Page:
Further, what struck me about the mindset behind indie games was how strong the need to tell a story through games was. Several developers intimated as to how they no longer saw games as quests that needed to be ‘won’, but as journeys that educate and impart wisdom through experience. Soundself could be seen as a new spiritual method to explore meditation and the heartbreaking indie game, That Dragon, Cancer is a deeply personal journey to relate to and understand the devastating real-life effects of cancer. Sometimes, the game doesn’t let you win, but it does help you change.

That Dragon, Cancer
That Dragon, Cancer

It was also a new avenue for people who never even saw themselves as video game creators to become one, such as Christine Love, who used the Japanese game format of the visual novel to tell an innovative alterative history tale about the struggle of women living during the Chosen Dynasty in Korea.

On a technical level, the film is quite polished. And while the documentary segues into different topics, it still feels a tad manic in its exploration of the genre. If it is not conveying the development of one particular game and the personal development of its developer, it is jumping with little to no context on to the next theme or subject. As a result, we are watching the development of the Stanley Parable in the first five minutes, to the background of Soundself’s creation to theories regarding learning and development to the history of indie gaming to exploring games through narrative to Zoe Quinn to visual representations in games to Train Jam to sound editing.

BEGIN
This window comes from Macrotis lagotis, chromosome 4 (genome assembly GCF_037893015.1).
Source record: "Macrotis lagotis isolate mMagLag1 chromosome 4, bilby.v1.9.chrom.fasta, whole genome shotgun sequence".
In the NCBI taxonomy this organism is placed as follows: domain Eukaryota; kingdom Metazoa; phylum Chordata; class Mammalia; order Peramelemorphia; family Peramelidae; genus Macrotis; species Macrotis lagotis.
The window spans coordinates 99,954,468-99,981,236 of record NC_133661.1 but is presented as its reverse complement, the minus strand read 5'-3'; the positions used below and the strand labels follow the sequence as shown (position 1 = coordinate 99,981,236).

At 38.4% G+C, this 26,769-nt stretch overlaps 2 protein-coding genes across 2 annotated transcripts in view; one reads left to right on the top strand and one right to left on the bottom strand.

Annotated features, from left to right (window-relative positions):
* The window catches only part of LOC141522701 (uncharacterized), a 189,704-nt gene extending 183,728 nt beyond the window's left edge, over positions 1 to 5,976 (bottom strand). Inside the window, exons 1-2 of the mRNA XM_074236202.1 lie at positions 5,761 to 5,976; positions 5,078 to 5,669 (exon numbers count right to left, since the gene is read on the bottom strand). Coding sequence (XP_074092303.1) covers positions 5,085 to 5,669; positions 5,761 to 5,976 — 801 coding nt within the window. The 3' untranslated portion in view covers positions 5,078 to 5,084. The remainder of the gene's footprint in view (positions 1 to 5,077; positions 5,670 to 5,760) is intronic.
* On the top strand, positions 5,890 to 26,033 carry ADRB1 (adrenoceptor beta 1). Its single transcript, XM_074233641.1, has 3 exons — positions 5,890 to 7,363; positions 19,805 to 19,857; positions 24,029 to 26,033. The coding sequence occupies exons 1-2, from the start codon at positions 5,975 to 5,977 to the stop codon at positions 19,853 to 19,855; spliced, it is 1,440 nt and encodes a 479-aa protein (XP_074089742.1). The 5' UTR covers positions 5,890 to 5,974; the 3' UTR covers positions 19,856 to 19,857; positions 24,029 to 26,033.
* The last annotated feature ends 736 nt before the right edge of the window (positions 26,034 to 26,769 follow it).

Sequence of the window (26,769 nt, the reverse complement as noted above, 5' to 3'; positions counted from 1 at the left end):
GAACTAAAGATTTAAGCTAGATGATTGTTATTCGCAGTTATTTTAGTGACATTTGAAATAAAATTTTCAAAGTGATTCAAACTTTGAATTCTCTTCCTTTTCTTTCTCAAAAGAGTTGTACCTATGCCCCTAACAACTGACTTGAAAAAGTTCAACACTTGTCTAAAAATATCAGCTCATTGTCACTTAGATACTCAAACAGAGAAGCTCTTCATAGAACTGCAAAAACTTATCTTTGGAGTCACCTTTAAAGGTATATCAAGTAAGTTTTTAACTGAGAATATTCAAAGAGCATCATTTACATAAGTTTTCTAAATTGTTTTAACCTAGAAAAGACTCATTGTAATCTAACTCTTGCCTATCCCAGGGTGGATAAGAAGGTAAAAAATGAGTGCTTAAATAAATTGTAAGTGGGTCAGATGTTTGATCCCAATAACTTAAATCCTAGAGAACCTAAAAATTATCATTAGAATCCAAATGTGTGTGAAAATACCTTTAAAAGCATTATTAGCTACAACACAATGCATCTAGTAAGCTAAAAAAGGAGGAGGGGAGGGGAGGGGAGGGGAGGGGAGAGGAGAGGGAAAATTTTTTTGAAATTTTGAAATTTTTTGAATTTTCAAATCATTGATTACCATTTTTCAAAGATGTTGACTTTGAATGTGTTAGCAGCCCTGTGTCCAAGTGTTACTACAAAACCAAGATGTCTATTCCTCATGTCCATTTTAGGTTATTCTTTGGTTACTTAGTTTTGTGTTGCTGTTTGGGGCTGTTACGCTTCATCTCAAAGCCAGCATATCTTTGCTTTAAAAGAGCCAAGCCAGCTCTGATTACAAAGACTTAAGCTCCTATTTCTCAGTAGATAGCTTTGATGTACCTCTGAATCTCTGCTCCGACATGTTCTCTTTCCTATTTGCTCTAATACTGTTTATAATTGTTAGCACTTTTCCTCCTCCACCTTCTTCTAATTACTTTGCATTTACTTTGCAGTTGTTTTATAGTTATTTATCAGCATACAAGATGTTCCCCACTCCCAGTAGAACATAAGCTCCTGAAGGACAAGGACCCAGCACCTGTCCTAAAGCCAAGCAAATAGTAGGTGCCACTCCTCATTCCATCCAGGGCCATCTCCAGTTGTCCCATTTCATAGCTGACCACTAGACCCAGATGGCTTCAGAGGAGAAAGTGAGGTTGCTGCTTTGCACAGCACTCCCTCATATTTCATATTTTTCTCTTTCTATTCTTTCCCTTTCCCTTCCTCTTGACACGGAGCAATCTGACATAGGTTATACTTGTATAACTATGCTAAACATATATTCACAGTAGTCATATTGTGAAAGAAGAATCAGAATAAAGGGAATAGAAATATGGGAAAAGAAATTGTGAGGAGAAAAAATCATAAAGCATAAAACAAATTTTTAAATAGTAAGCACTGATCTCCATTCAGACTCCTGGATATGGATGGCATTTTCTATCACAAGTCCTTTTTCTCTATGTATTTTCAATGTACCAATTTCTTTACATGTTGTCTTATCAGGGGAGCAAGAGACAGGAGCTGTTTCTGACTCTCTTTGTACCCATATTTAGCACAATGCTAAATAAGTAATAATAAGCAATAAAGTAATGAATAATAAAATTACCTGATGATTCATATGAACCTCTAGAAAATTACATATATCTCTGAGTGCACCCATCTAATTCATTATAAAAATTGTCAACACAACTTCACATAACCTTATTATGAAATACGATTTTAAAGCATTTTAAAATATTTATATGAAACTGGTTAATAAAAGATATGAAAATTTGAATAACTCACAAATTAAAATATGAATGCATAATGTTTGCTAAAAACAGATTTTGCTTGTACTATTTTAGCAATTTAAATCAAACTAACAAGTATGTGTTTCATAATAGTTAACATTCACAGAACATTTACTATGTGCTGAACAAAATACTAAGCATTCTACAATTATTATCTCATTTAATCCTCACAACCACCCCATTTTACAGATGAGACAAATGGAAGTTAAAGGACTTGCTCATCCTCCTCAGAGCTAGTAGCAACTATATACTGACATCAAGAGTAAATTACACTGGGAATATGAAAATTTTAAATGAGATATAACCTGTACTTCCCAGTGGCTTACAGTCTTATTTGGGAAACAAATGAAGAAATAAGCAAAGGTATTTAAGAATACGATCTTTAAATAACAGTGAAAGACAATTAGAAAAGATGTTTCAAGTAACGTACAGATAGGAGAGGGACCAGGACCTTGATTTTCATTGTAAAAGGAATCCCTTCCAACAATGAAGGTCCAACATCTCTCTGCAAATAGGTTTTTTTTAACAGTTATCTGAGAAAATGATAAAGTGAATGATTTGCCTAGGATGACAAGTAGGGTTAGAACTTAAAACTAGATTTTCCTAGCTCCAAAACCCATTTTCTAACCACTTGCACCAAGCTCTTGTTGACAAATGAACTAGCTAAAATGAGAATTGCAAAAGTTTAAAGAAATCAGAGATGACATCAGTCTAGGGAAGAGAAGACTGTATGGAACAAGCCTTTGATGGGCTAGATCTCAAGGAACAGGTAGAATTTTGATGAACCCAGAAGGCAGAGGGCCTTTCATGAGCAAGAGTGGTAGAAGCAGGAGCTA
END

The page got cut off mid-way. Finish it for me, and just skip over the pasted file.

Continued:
As a result, I never usually get where the story transitions or whether there was a point being made in certain sections.